Asbestosis Like mesothelioma, asbestosis has only one cause - exposure to asbestos. Those affected by the disease are typically exposed to large quantities of airborne asbestos over an extended period of time. This chronic exposure results in a build up of asbestos fibers in the alveoli (small air sacs) found within the lungs. Initially this buildup causes irritation in the tissue, which results in chronic inflammation in the lungs and eventually permanent scarring. Furthermore patients with asbestosis are more likely to develop lung cancer due to the weakened state of their lungs and immune system.

What Is Asbestosis?

Asbestosis is a lung condition in which the alveolar sacs that transfer oxygen to the blood are damaged and scarred due to asbestos inhalation.

How Does Asbestosis Develop?

Asbestosis develops only in individuals who have sustained years of exposure to airborne asbestos fibers. As the asbestos fibers are inhaled into the lungs they become trapped throughout the lung tissue and alveolar sacs. In an effort to remove the dangerous material, the immune system attacks the lodged asbestos fibers, causing chronic tissue inflammation and permanent cell damage. Finally, the body forms scar tissue within the damaged alveoli, preventing the proper absorption of oxygen. As more scar tissue forms, breathing becomes increasingly difficult and may eventually result in respiratory failure.

What Are The Symptoms Associated With Asbestosis?

The scarring associated with asbestosis thickens and hardens the alveolar sacs causing sufferers to feel short of breath – as they are unable to effectively inhale and exhale air from the lungs. Fluid in the lungs can also develop, further hindering breathing. Despite the damage asbestosis does to the lungs, coughing is a rare symptom and is usually only present in patients with other lung conditions or diseases as well.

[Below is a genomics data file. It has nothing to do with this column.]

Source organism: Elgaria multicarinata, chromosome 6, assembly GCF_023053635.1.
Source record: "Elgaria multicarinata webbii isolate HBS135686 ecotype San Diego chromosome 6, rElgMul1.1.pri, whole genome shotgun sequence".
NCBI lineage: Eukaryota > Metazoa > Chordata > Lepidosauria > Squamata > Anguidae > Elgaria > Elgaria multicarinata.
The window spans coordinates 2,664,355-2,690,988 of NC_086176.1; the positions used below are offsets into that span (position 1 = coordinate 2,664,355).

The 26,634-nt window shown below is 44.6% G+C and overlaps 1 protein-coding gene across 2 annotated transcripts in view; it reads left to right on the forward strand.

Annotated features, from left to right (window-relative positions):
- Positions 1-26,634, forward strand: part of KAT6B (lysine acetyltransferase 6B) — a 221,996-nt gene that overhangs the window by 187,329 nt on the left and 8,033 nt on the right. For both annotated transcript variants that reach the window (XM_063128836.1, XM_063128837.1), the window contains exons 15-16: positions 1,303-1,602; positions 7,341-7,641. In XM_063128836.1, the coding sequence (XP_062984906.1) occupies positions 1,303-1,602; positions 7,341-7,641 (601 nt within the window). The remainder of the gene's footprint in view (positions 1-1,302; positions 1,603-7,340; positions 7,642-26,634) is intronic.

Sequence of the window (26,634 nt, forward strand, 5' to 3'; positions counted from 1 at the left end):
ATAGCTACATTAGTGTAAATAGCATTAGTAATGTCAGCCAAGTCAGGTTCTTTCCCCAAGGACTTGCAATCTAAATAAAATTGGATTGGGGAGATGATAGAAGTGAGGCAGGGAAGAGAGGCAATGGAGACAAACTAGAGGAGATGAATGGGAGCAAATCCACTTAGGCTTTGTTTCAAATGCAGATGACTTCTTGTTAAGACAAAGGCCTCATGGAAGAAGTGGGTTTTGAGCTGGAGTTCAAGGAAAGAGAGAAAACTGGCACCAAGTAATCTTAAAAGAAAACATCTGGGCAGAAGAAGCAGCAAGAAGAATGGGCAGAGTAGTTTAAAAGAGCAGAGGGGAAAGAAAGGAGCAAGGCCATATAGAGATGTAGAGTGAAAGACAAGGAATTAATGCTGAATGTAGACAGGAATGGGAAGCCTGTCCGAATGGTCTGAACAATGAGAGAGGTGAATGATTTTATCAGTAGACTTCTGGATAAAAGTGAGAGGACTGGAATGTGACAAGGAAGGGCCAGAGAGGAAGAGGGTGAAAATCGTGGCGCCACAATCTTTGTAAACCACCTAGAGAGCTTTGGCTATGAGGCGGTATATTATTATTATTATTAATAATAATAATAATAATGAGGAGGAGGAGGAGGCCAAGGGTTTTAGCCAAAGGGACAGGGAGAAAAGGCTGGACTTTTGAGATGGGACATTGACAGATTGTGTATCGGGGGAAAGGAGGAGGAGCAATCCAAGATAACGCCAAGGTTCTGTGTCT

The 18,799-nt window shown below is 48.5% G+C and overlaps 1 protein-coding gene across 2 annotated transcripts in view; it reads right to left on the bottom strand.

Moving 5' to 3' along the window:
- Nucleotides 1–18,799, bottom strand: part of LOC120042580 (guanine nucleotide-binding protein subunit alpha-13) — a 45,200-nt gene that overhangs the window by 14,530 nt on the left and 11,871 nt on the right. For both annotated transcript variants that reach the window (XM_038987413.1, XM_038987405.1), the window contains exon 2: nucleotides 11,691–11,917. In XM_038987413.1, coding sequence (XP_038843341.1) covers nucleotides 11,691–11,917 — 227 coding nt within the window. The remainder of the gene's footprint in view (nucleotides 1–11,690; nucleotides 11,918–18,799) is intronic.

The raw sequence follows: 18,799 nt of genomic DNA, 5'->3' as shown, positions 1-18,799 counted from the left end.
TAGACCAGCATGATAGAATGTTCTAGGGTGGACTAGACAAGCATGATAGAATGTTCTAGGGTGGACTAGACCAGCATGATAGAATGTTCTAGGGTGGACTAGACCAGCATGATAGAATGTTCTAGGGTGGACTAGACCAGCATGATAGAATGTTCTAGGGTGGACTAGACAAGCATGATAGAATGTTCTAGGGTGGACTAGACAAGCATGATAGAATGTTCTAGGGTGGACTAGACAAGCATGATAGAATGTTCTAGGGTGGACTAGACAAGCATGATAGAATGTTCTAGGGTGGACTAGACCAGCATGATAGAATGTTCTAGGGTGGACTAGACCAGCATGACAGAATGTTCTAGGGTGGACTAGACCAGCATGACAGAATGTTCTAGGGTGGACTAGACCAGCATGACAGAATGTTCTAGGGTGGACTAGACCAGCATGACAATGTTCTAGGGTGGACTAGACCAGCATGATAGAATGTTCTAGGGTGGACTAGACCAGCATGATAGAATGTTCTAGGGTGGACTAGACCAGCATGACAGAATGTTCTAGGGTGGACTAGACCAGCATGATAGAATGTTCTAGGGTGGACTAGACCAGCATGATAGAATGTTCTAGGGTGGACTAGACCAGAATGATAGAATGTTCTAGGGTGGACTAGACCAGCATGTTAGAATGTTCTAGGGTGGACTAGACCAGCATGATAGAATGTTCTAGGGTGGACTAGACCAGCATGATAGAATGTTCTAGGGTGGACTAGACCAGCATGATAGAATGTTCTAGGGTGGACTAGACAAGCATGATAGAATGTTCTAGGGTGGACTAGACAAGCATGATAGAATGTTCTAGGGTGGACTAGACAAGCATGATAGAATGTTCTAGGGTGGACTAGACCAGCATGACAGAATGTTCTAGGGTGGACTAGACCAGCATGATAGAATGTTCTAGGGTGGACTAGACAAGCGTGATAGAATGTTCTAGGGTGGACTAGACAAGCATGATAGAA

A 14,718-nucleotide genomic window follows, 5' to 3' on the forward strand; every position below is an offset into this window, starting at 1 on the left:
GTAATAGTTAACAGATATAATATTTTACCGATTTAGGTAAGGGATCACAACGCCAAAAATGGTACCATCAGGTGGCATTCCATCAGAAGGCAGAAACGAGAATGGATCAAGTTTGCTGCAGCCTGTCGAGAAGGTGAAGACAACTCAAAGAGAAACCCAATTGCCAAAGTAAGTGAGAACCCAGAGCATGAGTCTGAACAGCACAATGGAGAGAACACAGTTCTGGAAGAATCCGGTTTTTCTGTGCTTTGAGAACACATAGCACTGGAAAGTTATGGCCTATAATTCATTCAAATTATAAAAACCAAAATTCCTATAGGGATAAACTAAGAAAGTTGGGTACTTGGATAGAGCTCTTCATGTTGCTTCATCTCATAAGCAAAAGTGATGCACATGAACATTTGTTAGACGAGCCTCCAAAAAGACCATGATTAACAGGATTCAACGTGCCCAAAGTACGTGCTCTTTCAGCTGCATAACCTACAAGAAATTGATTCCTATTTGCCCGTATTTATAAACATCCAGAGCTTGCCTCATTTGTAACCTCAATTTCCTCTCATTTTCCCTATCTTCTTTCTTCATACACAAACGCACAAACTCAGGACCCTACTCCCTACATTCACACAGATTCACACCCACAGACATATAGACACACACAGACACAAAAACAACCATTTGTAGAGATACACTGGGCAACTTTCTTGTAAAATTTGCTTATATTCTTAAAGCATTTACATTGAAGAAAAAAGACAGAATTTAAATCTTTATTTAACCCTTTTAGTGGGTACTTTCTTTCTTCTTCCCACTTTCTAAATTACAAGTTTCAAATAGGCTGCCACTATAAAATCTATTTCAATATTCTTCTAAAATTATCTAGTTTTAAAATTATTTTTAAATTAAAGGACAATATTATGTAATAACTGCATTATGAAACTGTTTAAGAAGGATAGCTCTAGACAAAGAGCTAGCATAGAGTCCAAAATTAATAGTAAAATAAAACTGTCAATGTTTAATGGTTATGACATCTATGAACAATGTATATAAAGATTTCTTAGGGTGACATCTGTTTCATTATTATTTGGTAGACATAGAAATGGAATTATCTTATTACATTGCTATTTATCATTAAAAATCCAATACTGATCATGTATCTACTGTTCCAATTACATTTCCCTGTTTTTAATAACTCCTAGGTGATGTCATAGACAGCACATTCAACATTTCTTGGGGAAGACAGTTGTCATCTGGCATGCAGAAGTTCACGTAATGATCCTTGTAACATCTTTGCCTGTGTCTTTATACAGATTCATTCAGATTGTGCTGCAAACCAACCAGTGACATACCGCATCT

Over time, total lung capacity becomes further reduced, and approximately half of the patients diagnosed with asbestosis form plaques between the wall of the chest cavity and the lungs.

How Long After Asbestos Exposure Do Symptoms Of Asbestosis Become Noticeable?

Symptoms of asbestosis typically appear within five to ten years after prolonged exposure to asbestos.

How Is Asbestosis Diagnosed?

Diagnostic imaging techniques including chest x-rays and CT scans can detect abnormalities in patients’ lung that indicate asbestosis, such as calcifications, thickening, and loss of lung volume. Pulmonary functioning testing (PFT) which measures total lung capacity can indicate an asbestosis related decline in lung capacity. A combination of CT scan and PFT tends to be the most accurate method for diagnosing asbestosis.

What Treatment Options Are Available For Individuals Diagnosed With Asbestosis?

Although there is no cure for asbestosis, oxygen therapy, pharmaceuticals, and treatments to remove fluid and other obstructive secretions from the lungs can help ease breathing difficulty and make the patient more comfortable.

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